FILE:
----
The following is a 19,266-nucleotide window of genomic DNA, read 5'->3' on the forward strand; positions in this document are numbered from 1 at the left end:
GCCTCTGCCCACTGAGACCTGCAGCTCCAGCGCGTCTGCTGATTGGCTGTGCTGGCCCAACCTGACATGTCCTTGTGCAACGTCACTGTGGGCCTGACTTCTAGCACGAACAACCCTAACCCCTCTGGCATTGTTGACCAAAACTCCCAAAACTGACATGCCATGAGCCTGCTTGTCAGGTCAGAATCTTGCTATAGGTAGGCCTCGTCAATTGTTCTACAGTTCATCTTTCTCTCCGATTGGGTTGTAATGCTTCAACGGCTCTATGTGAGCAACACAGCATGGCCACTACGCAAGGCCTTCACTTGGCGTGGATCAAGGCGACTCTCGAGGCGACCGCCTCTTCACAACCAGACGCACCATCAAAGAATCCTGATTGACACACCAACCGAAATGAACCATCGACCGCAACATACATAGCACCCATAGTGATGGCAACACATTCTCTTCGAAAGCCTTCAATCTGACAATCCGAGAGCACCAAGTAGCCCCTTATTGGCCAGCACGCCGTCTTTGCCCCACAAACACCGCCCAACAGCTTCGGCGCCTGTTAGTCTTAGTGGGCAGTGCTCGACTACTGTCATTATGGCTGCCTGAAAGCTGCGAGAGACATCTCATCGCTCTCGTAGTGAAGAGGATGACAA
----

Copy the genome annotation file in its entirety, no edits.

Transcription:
The following is a 19,266-nucleotide window of genomic DNA, read 5'->3' on the forward strand; positions in this document are numbered from 1 at the left end:
GCCTCTGCCCACTGAGACCTGCAGCTCCAGCGCGTCTGCTGATTGGCTGTGCTGGCCCAACCTGACATGTCCTTGTGCAACGTCACTGTGGGCCTGACTTCTAGCACGAACAACCCTAACCCCTCTGGCATTGTTGACCAAAACTCCCAAAACTGACATGCCATGAGCCTGCTTGTCAGGTCAGAATCTTGCTATAGGTAGGCCTCGTCAATTGTTCTACAGTTCATCTTTCTCTCCGATTGGGTTGTAATGCTTCAACGGCTCTATGTGAGCAACACAGCATGGCCACTACGCAAGGCCTTCACTTGGCGTGGATCAAGGCGACTCTCGAGGCGACCGCCTCTTCACAACCAGACGCACCATCAAAGAATCCTGATTGACACACCAACCGAAATGAACCATCGACCGCAACATACATAGCACCCATAGTGATGGCAACACATTCTCTTCGAAAGCCTTCAATCTGACAATCCGAGAGCACCAAGTAGCCCCTTATTGGCCAGCACGCCGTCTTTGCCCCACAAACACCGCCCAACAGCTTCGGCGCCTGTTAGTCTTAGTGGGCAGTGCTCGACTACTGTCATTATGGCTGCCTGAAAGCTGCGAGAGACATCTCATCGCTCTCGTAGTGAAGAGGATGACAA